For twenty years, Isaac Asimov (spelled with an “s”) has been a name synonymous with science fiction. Quite recently, Asimov has been making a name for himself as a science fact writer a la Willy Ley. It’s a natural transition, I think, so long as you can swing it. Thus far, I’ve preferred Asimov’s defunct column in Astounding to the one he does for Fantasy & Science Fiction, but that doesn’t mean the latter one is at all bad.
But today, I’m going to focus on Asimov the science fiction writer. I’ve a confession to make: I recognize that Asimov is one of the field’s major icons, but I’ve always found his work, well… workmanlike. Unlike Dick or Sturgeon or Sheckley, there’s not much flavor to his stuff, and the writing and concepts are still rooted in the Golden Age of Campbell. I have a suspicion that his stuff will date poorly.
Why do I pick this particular moment to faintly praise my colleague in age, ethnicity and interests? Nine Tomorrows, an anthology of recent Asimov fiction was just published, and I thought you’d like to know what I think. I’ll cover the first half today.
Being an avid digest reader, several of the stories were already familiar to me. To wit, I read the lead novella Profession in Astounding back in June of ’57. In the story, it’s the far future. Humanity has spread across the stars, and the demand for specialized knowledge is so acute that people now have a college degree imprinted in their brains at age 18. Yes, it’s another “everyone does the job they are best suited for, and the one who can’t be programmed ends up running the game.” I liked it better the second time around, but it is hard for me to swallow that there can be sufficient innovation at the hands of so very few innovators. I am not surprised to hear (through the grapevine) that this was a Galaxy reject before Campbell took it.
The Feeling of Power came out in IF about a year ago, and it covers similar ground. In a world where all mathematical computations are done by computer, manual/mental arithmetic is seen not only as wasteful but impossible! It’d be good satire if Asimov meant it as such, but I don’t think it is. Interestingly, Asimov posits that computers will have a minimum effective size and, as such, missile guidance will always be limited to a subhuman level of accuracy and responsiveness. In Power, it is concluded that the best use of the rediscovered human computation ability would be to employ humans as pilots for spacecraft and missiles.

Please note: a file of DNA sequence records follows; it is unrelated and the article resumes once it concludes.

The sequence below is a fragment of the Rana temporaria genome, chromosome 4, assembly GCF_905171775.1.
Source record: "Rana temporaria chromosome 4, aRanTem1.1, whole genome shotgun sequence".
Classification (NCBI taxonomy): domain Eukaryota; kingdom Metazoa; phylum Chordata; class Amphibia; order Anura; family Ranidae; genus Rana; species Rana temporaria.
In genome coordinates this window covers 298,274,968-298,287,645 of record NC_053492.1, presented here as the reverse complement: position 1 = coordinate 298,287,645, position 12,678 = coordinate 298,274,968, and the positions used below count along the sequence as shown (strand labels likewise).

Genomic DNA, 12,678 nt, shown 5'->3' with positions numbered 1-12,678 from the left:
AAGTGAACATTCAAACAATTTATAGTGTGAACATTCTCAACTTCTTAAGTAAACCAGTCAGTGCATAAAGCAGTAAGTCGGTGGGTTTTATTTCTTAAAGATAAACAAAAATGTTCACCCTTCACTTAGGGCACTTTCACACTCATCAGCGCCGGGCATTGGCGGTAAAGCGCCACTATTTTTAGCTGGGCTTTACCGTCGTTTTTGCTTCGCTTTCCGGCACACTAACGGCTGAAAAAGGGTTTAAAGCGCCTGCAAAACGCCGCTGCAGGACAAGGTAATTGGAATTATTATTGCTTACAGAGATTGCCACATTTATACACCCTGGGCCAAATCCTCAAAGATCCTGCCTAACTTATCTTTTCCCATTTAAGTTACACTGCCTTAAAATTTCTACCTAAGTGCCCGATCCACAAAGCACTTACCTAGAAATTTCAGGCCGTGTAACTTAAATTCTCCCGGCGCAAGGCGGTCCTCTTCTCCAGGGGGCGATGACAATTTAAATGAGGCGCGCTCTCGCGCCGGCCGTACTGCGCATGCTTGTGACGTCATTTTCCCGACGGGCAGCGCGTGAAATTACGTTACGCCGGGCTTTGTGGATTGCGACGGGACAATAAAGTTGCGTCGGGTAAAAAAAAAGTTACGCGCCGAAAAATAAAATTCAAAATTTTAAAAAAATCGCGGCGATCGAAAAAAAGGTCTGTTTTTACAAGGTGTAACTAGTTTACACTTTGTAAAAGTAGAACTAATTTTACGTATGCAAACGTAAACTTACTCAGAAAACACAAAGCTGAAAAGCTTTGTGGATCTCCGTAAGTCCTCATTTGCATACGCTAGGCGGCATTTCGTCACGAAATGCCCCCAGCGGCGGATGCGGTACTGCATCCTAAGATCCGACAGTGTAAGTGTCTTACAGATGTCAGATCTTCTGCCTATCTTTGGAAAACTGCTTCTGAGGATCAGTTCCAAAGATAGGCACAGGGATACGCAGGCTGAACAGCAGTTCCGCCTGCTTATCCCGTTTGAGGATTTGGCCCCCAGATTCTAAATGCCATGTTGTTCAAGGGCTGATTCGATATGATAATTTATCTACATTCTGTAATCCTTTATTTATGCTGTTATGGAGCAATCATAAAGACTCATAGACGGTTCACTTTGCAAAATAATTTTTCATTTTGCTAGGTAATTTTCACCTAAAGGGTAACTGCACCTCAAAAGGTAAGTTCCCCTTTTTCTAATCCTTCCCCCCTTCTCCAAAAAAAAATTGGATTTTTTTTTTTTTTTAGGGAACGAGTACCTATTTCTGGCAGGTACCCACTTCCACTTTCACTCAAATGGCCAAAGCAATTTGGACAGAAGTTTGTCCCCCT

It is such a strange point for the author to assert as even he concedes in other stories that computer logic components, if not computers as a whole, are trending toward the smaller. From mechanical switches to vacuum tubes to transistors. I don’t know what’s next, but I suspect it’s not far off. Oh well.
If you like Asimov’s scientifically inspired mysteries, you might enjoy The Dying Night. It’s a straight whodunnit with the key to the puzzle being the environment in which the murderer has lived. Not bad. Apparently, it came out in one of the F&SF issues I missed before I started reading them regularly (July 1956).
Finally, for today, is I’m in Marsport without Hilda, which came out in Venture in the November 1957 issue (after Robert Silverberg made me stop reading it with his vile, misogynistic tale, Eve and the Twenty-three Adams–it’s right up there with Queen Bee). It has the potential to be cringeworthy, but it degenerates (evolves?) into another decent whodunnit with a slightly dirty, somewhat silly solution.
I note and applaud that Asimov makes a conscious effort to include an international cast of characters in his stories. If only he’d recognize that women are people too…
So, thus far, a solid 3, maybe 3.5 stars out of 5. Not at all bad, but not the work I’d ascribe to a master, either.
See you on the 28th!
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